Business can get instant real-time feedback in ways they never dreamed because customers are "checking in" to locales with mobile apps like Foursquare.  With Foursquare, friends share information about everything from restaurant menus to sporting events to retail outlets.  Companies can get feedback from "instant reviews."  They can feel the pulse of their customers and potential customers at almost any time.

Traditional methods have no opportunity to influence the behavior of consumers and markets, before or after the product or service launch. What must we do differently to "influence' the markets of tomorrow?

Businesses have discovered they can use social media to target market their products and services in ways that increase sales.  Facebook, Twitter, Flickr, LinkedIn - almost every influential website - now is easily accessible via mobile technology.  Smart markets can choose special outlets to make sure their message is getting to the right places.  A lot of thought must go into the first point of customer contact - the "home screen" - because it can make or break a new product.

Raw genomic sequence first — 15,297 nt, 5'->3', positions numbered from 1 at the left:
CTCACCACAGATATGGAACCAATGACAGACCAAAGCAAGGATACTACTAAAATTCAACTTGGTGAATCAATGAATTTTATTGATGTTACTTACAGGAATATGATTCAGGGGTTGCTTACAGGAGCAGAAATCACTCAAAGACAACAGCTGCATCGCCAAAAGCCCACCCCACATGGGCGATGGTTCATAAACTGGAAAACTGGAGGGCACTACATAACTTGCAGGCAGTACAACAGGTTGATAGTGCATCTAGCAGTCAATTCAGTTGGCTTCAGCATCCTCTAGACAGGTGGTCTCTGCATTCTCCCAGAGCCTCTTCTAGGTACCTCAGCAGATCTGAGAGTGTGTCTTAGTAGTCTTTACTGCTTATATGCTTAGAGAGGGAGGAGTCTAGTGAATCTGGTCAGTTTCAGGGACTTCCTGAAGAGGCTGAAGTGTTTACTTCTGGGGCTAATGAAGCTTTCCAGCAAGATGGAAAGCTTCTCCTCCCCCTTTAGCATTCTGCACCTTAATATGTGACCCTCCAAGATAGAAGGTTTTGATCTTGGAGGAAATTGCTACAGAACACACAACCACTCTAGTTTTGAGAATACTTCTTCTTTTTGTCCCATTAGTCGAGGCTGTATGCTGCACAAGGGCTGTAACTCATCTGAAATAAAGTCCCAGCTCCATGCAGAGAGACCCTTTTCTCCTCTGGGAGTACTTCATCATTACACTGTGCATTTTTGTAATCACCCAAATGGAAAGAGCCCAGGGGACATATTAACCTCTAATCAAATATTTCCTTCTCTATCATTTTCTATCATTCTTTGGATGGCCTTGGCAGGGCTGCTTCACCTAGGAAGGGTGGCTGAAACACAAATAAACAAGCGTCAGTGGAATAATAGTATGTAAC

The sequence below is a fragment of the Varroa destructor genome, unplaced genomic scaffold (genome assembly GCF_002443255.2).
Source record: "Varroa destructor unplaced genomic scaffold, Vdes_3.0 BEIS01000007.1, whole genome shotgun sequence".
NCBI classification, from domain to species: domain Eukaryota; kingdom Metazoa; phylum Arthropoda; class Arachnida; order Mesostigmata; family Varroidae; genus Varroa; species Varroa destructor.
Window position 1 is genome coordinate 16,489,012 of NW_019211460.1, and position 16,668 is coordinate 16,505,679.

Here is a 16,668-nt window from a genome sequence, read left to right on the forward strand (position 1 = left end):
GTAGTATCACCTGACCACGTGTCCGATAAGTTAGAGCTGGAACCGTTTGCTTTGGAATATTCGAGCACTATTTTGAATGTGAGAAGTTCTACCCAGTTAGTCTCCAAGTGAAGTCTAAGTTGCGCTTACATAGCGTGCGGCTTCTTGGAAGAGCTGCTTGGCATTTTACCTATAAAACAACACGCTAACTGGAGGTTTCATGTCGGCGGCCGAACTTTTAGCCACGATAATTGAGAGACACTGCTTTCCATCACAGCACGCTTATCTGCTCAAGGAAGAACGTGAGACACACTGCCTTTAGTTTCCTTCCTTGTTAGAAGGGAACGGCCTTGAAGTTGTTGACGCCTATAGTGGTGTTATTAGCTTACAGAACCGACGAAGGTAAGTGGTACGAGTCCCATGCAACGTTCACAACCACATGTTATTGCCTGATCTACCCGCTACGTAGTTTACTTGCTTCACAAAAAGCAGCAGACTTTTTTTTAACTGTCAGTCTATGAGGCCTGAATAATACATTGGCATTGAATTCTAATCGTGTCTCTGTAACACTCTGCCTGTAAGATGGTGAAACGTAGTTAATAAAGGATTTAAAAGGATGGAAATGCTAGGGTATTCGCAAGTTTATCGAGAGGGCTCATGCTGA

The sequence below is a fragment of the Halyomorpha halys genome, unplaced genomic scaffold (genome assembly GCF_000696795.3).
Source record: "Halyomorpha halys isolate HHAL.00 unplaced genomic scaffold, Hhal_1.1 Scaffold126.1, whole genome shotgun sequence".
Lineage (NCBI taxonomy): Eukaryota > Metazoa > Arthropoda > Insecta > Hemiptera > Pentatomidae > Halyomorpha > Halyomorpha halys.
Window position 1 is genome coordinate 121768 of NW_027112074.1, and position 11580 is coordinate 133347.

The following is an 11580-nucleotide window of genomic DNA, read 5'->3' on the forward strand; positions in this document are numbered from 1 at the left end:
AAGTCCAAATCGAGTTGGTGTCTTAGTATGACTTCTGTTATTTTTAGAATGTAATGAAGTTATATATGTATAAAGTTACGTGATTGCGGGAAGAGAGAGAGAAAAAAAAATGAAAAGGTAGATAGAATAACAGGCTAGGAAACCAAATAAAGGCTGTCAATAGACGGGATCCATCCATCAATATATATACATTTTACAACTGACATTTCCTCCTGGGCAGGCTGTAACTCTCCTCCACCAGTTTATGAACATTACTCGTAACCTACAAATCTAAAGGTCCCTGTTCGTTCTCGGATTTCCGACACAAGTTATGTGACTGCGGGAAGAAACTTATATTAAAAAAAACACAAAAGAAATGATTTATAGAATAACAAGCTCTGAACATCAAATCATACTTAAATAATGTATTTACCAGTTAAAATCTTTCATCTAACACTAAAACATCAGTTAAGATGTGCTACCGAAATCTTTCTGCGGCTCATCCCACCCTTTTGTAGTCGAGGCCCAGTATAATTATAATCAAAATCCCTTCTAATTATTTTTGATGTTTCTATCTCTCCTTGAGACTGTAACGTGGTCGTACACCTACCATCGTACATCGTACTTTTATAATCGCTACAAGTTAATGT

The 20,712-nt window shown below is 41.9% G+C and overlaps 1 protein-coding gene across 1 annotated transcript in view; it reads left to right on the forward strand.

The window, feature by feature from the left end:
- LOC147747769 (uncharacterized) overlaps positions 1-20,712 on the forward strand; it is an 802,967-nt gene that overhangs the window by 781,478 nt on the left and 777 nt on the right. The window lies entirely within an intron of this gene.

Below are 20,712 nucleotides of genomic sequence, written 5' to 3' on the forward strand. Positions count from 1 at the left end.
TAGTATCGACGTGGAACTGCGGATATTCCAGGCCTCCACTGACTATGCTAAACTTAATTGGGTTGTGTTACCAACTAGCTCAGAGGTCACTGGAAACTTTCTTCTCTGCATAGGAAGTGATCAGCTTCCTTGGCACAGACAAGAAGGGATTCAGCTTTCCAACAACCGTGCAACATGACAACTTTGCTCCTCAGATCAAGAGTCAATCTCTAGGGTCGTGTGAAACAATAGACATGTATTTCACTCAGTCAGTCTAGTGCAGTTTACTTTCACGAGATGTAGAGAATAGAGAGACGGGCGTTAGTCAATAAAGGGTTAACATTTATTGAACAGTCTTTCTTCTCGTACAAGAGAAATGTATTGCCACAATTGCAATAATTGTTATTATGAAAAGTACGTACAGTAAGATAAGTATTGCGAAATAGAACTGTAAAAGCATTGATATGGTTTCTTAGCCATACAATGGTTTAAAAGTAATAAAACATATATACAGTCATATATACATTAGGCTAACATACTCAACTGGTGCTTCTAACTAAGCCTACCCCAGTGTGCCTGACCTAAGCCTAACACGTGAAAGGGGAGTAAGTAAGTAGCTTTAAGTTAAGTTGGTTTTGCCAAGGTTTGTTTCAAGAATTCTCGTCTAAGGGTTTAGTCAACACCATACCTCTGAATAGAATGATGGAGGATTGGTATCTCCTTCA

In fulfilling demand, we normally think of logistics and supply-chain management on a global basis.  But the smart phone has done this in ways that have astonished end users.  Doctors can transmit important test results - blood pressure, blood sugar levels - to their patients in minutes rather than days. Who would have thought you could use a cell phone to get access to cash?  But, we provide cash -with ATM-like security - to the half of the world's customers that do not have access to banks.

There is a lot of power and influence within our cell phones.  They are indelibly etched in our lifestyles.  What we do next with them is only bound by our imagination.  So let's keep imagining...and fast... because the world is in a hurry.

February 17, 2012

Data - structured or unstructured - means business

Posted by Akash Bhatia (View Profile | View All Posts) at 11:33 AM

This post is co-authored with Chantrelle Nielsen.


It's estimated that last year, the world created four exabytes of data - that's four quintillion bytes, or more than the combined knowledge base of the last 5,000 years.  I don't know how much an exabyte is. But it seems like a lot of information to me.  So what do we make of it?  Here's one story: